Travel Bingo: you can buy these, but I made some for one of our trips out west.  I wanted the pictures to be specific to things we might see.  It is like a regular bingo card except there are pictures of things you will see.  For example:  since we were traveling west, I might have mountains or cactus on the bingo card.  Also green or blue highway signs.  Different animals - dog, cow, horse, buffalo. I covered the cards with clear contact paper so they could mark of the squares with washable marker and the boards could be reused. The kids enjoyed this.  You could have little prizes for the winner.

License Plate Game: find license plates from different states.

Also, the Alphabet Game or find different colors of vehicles.

We also took our school work and did that in the car.  The children needed something to do anyway, so we kept up with our lessons while on the road.  If they were old enough to write, I had them keep a journal and/or draw pictures.  

And this was all great fun until they got older and more involved and then we didn't go on vacation anymore.  Sad day.  Until one day, my oldest daughter graduated from college and my husband realized we hadn't been on a family vacation in a long time and pretty soon the children would be scattered and maybe we couldn't go on family vacation anymore.  So, we decided to plan a vacation.

But, nobody had two weeks to spare because of work or school. Nobody wanted to drive and camp and drive and camp.  So, what's a mother to do?  Find a way for our family of nine to vacation without breaking the bank.  And so I did.

I discovered vacation rentals by owner (VRBO  We rented a 4 bedroom house two blocks from the beach at Ft. Morgan, Alabama.  This turned out to be a great way to vacation with a large family.  We rented the house for the week, which was way cheaper than a hotel.  (Did you know that the limit in a hotel room is 5 people?)  The house had a washer/dryer and a fully equipped kitchen.  Once again, we were able to do our own cooking and save tons of money.  We spent the time together as a family - going to the beach, playing games, cooking, and just being together.  We discovered our new way to family vacation.  Since staying in Ft. Morgan, we have taken several more trips and used VRBO.  Each house and location has been different, but we have never been disappointed.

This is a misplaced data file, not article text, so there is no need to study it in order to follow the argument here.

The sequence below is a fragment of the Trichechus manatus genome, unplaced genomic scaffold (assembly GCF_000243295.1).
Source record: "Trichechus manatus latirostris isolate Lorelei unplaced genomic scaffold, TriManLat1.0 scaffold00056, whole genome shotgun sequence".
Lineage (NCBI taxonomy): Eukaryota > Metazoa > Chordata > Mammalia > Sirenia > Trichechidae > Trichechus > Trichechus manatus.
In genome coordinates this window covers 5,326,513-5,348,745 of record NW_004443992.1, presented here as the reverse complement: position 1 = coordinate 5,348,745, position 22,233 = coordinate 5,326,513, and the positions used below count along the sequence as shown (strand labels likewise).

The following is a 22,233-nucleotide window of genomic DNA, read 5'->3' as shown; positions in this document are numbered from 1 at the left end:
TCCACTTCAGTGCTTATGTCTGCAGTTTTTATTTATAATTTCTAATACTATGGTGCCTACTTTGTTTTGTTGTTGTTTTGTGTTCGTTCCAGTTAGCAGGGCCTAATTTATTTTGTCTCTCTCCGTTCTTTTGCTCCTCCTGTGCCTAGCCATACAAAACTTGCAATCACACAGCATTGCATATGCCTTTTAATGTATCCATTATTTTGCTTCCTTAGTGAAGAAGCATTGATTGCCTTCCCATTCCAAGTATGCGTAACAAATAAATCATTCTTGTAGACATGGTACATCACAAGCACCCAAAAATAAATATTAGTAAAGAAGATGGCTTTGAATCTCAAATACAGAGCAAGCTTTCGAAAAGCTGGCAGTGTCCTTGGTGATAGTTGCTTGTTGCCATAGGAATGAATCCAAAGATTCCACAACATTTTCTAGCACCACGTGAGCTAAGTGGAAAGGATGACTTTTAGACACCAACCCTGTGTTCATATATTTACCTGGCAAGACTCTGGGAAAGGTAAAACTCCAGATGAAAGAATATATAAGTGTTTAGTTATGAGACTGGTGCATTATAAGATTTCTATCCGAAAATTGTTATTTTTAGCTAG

This portion of my family hiked up the back of Pike's Peak when we stayed near Colorado Springs. How's that for a field trip!

A camper cabin is a step up from a tent or camper.  This one was air conditioned. This is near St. Louis at the Katy Trail State Park.  We had fun riding the bikes on the trails.  Another great field trip as it was near the Louis and Clark Museum.
Vacation rental near the Buffalo River in Arkansas.  I love to see the family playing games on our vacations.  Notice how large this room is.
This is what was one block from the house. 
The VRBO on the Pacific Coast.  Another great house.

 I have discovered that you can find deals or make deals for vacation rentals.  My husband and I were planning to go to Lake Tahoe to visit my oldest daughter.  I looked at a lot of options for renting a small place in Lake Tahoe.  I chose 2-3 and emailed the owner.  I outlined what I was looking for, how many and what ages (adults) would be staying and asked what kind of deal they could give me.  I knew, according to my research, that there were quite a few vacant places at the top of the mountain (off-season ski resort).  I received a couple replies and offers.  So, if you are going somewhere off-season and it looks like there are a lot of options, make an offer.  You never know what you will get.

This was a huge 5 bedroom house

Lake Tahoe house, 1 block from the lake
 I also found a huge discount through Craigslist the next time we were going to Lake Tahoe.  I happened to be looking at the San Francisco Craigslist since we were staying in that area, too.  I found a huge house deeply discounted that was also listed on VRBO (but the discount wasn't).  Once again, it was off-season by the lake and this smart homeowner would rather have a discounted rental than none at all.

So, check for deals and make offers!

Do make time to vacation with your family and make memories!

What are some of your best vacation memories and/or travel tips?

This post was shared at Cornerstone Confessions